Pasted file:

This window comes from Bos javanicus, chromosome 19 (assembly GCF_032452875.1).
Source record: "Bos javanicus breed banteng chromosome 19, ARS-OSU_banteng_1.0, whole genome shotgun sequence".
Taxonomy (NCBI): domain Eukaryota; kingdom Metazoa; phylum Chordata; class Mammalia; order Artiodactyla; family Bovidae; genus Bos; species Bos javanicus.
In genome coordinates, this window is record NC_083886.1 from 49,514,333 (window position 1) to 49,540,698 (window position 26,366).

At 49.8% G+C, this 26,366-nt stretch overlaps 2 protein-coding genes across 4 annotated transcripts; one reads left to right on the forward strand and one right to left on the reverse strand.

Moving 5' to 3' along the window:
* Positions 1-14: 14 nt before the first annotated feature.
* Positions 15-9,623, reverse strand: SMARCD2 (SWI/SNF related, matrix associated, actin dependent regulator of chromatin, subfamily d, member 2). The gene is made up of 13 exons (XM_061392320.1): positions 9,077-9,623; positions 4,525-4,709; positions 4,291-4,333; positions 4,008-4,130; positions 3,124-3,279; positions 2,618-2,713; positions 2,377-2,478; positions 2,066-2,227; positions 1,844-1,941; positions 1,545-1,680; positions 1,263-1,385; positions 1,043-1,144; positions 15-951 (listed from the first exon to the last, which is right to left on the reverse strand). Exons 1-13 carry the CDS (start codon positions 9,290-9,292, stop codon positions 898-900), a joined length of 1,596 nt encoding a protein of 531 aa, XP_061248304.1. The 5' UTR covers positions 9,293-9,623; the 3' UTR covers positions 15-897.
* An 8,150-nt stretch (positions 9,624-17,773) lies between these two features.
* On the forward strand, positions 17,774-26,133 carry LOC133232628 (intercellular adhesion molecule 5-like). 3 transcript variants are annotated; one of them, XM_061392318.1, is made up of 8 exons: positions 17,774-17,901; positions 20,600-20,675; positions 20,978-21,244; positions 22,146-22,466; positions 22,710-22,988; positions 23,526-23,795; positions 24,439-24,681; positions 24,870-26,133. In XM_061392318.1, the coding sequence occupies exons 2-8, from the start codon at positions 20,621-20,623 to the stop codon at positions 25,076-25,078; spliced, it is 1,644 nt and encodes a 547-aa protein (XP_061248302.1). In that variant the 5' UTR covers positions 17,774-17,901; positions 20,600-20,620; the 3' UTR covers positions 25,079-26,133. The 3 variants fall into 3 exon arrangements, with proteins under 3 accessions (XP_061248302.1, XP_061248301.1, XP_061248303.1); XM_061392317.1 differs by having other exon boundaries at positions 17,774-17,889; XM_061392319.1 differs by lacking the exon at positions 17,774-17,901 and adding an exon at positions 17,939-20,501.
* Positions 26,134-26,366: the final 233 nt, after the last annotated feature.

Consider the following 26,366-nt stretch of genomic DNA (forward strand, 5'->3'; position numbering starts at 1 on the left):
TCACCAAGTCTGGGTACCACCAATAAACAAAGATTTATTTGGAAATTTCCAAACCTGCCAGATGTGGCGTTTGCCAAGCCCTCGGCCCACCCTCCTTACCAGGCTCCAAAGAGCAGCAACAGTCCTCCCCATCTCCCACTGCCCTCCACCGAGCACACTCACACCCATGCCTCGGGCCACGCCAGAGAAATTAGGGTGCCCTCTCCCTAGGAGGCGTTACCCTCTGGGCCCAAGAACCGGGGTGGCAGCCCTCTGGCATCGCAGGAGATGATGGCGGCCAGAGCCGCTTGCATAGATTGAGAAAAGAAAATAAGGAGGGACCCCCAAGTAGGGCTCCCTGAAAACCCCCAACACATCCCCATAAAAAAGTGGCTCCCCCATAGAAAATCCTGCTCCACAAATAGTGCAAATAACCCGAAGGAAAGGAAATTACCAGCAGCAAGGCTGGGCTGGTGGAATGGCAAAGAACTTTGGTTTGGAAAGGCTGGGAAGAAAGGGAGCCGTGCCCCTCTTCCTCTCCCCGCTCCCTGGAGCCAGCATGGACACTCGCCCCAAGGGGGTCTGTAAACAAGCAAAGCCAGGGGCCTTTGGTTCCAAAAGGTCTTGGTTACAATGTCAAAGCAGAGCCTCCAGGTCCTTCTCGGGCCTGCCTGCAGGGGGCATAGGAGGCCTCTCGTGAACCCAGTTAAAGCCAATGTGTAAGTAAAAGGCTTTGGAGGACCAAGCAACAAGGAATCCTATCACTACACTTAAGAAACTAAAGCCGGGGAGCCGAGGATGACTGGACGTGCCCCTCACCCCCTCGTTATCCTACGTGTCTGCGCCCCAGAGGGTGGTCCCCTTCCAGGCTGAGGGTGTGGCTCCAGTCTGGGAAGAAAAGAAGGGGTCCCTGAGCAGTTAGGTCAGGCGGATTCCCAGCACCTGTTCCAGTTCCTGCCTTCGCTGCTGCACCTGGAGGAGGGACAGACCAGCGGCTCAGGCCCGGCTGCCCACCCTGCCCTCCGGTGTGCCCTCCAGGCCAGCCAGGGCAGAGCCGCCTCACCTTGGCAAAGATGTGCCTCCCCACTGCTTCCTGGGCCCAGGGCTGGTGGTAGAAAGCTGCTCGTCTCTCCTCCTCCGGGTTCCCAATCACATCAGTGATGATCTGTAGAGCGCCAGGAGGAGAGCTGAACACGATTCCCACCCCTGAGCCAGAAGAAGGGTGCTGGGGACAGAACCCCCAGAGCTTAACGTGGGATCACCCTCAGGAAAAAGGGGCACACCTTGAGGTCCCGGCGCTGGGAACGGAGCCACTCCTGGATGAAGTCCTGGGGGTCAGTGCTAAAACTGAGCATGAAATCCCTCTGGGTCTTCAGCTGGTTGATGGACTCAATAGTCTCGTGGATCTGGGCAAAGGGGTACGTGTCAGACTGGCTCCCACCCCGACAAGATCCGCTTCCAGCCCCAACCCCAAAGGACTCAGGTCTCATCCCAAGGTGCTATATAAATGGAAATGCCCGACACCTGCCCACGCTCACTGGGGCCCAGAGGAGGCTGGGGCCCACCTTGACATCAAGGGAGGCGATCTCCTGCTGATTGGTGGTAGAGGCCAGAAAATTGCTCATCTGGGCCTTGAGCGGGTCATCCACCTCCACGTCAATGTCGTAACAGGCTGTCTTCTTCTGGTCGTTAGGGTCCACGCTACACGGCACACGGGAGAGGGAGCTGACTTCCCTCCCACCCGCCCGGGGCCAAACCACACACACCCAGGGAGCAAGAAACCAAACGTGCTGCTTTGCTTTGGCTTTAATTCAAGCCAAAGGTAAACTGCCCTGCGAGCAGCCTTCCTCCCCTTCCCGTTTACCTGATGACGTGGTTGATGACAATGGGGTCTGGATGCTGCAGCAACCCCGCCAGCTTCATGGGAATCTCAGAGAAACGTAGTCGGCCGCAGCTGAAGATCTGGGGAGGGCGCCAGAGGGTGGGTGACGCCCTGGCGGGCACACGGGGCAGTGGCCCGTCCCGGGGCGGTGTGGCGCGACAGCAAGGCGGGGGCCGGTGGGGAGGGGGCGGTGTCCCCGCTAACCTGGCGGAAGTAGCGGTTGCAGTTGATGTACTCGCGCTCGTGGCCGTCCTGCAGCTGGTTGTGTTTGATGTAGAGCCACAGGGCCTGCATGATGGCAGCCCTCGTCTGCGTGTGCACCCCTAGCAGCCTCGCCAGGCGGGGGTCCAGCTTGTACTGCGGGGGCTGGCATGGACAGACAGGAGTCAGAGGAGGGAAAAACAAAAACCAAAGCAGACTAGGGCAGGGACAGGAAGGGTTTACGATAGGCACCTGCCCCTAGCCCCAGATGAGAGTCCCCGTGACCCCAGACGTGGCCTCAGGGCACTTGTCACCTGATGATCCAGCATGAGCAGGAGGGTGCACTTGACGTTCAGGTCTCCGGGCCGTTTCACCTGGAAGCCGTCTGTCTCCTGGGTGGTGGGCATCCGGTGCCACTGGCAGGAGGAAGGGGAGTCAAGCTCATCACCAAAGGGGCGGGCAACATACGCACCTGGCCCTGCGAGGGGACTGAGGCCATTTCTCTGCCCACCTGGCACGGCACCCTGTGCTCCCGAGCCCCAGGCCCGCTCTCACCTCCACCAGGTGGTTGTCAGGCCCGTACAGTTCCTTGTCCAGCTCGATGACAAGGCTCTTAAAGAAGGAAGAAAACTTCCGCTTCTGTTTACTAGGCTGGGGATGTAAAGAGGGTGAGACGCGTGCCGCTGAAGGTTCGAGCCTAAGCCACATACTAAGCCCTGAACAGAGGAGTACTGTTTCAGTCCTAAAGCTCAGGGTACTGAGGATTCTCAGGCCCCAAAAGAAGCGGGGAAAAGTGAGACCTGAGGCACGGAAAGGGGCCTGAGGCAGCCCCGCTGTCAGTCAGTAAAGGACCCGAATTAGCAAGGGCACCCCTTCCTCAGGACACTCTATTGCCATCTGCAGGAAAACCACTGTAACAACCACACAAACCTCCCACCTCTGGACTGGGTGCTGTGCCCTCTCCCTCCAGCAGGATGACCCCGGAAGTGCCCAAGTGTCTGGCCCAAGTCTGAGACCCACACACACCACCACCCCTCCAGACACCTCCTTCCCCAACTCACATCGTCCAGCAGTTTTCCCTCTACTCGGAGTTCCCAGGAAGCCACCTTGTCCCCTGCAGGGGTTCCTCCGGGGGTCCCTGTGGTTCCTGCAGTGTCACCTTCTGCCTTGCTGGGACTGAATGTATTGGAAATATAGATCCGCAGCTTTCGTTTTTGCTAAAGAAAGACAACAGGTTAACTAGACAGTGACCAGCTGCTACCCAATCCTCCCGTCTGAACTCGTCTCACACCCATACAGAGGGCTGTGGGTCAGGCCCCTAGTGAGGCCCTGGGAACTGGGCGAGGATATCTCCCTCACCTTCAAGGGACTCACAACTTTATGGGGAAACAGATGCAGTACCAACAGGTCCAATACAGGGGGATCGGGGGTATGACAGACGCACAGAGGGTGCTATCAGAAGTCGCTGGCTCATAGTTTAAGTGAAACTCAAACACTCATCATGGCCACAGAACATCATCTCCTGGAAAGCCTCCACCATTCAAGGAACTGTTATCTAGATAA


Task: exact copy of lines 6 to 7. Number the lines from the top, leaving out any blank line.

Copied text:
Moving 5' to 3' along the window:
* Positions 1-14: 14 nt before the first annotated feature.